What happened when Leeds hit headlines as home of first ‘legal’ red light zone

Daria Pionko, who was killed in Holbeck in December 2015.
Daria Pionko, who was killed in Holbeck in December 2015.

The managed approach adopted in Leeds came under intense media scrutiny in the weeks following the murder of sex worker Daria Pionko.

National media reported that prostitution had been legalised, giving readers the impression that Holbeck was now heading in the direction of the red light zone in Amsterdam.

Flowers left at the memorial service for Daria Pionko. Picture : Jonathan Gawthorpe

Flowers left at the memorial service for Daria Pionko. Picture : Jonathan Gawthorpe

Articles with headlines such as “Devastating truth about Britain’s first ‘legal’ red light district” and “Sex on the street for £30: Mum-of-two working as a prostitute takes us inside Britain’s legal red light district” appeared in print and online.

Almost overnight, Leeds became the city that had made it legal for women to sell sex and plenty of people were quick to pass judgement.

READ MORE: Sex in the city – Leeds residents on life near ‘legal’ red light zone

A number of reports levelled criticism at the stated aims of the approach, arguing Ms Pionko’s murder was proof that the scheme had been a failure.

There is no denying the adverse impact on specific businesses, exacerbated by the intense media spotlight.

Safer Leeds spokesman

The 21-year-old from Poland worked in the streets where the managed approach applied and it was there that she was attacked on December 22, 2015.

It would later emerge at trial that her killer – now serving a life sentence with a minimum of 22 years in prison – had posed as a client in order to get Ms Pionko somewhere secluded. When she tried to stop him stealing her bag and the money inside, she was subjected to a brutal assault and sustained the injuries that would prove to be fatal.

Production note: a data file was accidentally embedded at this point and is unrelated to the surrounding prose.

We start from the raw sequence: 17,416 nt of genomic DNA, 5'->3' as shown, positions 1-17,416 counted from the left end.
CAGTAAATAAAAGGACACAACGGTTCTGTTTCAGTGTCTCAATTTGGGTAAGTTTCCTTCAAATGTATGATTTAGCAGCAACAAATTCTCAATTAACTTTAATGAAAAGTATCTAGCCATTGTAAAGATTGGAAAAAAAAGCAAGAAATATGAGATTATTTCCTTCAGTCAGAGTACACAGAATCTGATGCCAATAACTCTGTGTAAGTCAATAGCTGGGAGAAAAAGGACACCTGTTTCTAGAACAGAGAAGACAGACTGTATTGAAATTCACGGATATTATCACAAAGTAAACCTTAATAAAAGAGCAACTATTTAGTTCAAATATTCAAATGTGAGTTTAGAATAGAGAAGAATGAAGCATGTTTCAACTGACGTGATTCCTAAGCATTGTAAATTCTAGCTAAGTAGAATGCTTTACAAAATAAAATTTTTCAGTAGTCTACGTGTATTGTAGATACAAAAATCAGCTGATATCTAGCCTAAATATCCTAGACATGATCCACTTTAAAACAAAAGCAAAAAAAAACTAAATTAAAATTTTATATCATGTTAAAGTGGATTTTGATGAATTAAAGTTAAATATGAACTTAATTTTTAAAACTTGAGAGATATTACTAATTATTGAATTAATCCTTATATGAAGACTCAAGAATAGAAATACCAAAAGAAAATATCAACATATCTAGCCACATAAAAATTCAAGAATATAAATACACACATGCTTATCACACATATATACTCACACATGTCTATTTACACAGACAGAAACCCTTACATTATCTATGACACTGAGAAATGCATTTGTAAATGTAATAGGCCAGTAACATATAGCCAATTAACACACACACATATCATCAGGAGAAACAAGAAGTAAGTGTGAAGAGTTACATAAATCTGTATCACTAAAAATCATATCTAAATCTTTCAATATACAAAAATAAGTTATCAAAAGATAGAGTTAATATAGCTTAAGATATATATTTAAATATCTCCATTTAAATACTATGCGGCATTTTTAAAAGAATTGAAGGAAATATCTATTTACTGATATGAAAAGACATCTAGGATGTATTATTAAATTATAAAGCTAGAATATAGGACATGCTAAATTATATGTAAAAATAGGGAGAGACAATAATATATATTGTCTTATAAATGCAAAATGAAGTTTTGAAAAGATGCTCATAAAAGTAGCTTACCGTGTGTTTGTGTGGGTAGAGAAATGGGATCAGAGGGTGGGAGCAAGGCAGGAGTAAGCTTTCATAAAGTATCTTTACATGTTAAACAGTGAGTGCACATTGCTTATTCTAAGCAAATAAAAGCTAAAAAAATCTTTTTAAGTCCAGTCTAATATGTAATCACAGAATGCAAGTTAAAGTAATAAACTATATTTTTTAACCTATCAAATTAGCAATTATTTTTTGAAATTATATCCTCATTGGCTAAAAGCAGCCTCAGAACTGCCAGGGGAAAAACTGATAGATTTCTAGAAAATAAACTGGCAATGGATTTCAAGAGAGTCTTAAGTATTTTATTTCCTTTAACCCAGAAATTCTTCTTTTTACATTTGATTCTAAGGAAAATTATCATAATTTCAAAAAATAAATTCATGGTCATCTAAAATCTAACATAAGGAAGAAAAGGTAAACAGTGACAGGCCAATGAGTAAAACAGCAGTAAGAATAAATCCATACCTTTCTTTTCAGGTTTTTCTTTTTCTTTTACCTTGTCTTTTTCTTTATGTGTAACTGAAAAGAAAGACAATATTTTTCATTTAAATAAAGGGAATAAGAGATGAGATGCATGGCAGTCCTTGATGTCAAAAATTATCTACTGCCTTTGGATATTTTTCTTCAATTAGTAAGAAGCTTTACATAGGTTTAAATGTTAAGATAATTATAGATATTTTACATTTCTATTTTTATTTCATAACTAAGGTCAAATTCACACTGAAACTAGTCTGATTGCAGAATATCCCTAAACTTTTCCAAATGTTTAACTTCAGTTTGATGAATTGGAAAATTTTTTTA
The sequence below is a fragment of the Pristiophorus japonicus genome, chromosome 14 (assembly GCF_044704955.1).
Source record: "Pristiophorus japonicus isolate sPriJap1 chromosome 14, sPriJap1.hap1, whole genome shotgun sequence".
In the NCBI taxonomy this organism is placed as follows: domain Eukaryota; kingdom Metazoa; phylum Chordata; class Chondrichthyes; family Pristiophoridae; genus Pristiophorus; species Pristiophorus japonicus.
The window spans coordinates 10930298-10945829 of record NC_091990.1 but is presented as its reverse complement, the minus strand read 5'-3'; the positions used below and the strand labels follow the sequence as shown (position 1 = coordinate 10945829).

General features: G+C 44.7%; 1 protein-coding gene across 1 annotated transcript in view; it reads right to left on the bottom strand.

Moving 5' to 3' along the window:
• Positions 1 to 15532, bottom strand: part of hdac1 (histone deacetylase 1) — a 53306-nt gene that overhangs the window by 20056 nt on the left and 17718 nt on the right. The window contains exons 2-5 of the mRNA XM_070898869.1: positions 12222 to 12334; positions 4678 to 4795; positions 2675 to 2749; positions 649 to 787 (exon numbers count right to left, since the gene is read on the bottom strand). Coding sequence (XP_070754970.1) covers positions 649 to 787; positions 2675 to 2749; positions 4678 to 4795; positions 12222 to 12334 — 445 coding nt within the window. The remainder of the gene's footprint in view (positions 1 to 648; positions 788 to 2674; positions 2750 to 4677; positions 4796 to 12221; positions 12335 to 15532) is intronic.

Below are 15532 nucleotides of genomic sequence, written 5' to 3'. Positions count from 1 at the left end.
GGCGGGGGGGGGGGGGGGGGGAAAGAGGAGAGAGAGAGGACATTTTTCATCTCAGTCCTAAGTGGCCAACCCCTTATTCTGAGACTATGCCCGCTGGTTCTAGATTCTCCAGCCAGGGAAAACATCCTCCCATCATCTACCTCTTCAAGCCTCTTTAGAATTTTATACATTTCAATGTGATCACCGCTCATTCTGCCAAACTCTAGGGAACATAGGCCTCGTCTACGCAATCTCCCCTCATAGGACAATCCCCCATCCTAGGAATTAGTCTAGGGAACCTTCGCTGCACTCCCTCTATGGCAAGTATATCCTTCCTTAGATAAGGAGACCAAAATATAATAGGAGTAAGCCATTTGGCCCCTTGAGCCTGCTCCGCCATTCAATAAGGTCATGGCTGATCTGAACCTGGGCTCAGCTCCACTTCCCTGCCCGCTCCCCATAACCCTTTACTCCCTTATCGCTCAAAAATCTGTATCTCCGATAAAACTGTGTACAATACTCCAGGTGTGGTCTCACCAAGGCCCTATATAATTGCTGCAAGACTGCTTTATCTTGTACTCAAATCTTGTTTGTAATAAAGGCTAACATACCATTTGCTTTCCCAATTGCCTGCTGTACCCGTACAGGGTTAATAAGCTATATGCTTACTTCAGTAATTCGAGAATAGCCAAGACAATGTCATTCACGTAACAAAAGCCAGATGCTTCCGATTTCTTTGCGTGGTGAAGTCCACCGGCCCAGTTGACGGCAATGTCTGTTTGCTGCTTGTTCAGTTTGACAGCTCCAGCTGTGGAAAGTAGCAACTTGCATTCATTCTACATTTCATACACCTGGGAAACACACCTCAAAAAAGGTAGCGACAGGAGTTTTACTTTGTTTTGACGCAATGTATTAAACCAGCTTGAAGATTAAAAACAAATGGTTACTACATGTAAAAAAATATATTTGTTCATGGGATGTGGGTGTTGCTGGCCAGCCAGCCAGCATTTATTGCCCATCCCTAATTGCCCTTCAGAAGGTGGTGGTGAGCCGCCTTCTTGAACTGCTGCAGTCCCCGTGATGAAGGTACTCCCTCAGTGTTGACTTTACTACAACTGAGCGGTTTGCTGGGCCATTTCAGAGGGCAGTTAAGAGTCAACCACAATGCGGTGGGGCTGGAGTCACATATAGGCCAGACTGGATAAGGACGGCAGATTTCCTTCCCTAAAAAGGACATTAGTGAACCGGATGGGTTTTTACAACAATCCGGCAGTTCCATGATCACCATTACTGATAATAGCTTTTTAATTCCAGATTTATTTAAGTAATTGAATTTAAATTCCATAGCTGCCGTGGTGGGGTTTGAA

Some reports wrongly created the impression that prostitution was actively encouraged in Holbeck or sex workers had been promised it was safe there.

The only assurance they had been given was that if they followed the rules, they were not at risk of arrest for soliciting.

Safer Leeds said awareness generated by national media attention had attracted more sex workers to Holbeck.

Safer Leeds said awareness generated by national media attention had attracted more sex workers to Holbeck.

READ MORE: What Safer Leeds says now about city’s ‘legal’ red light zone

When Safer Leeds published its review last summer, a spokesman pointed to the negative impact of the coverage on the lives of the sex workers, residents and businesses.

The much wider awareness of the managed approach had also had the side effect of drawing more sex workers there.

The spokesman said at the time: “There is no denying the adverse impact on specific businesses, exacerbated by the intense media spotlight. We will work with them to make changes which lessen the impact.”

Officials in Newport, London and Bradford had previously been said to be considering such adopting a similar managed approach, based on the success of the scheme.

And weeks before Ms Pionko’s murder, local media in Teesside reported that Cleveland Police were “closely monitoring” progress in Leeds.

It will surprise few to see that none appear to have followed in the city’s footsteps – or if they have, they have no intention of admitting it publicly.

PIC: James Hardisty

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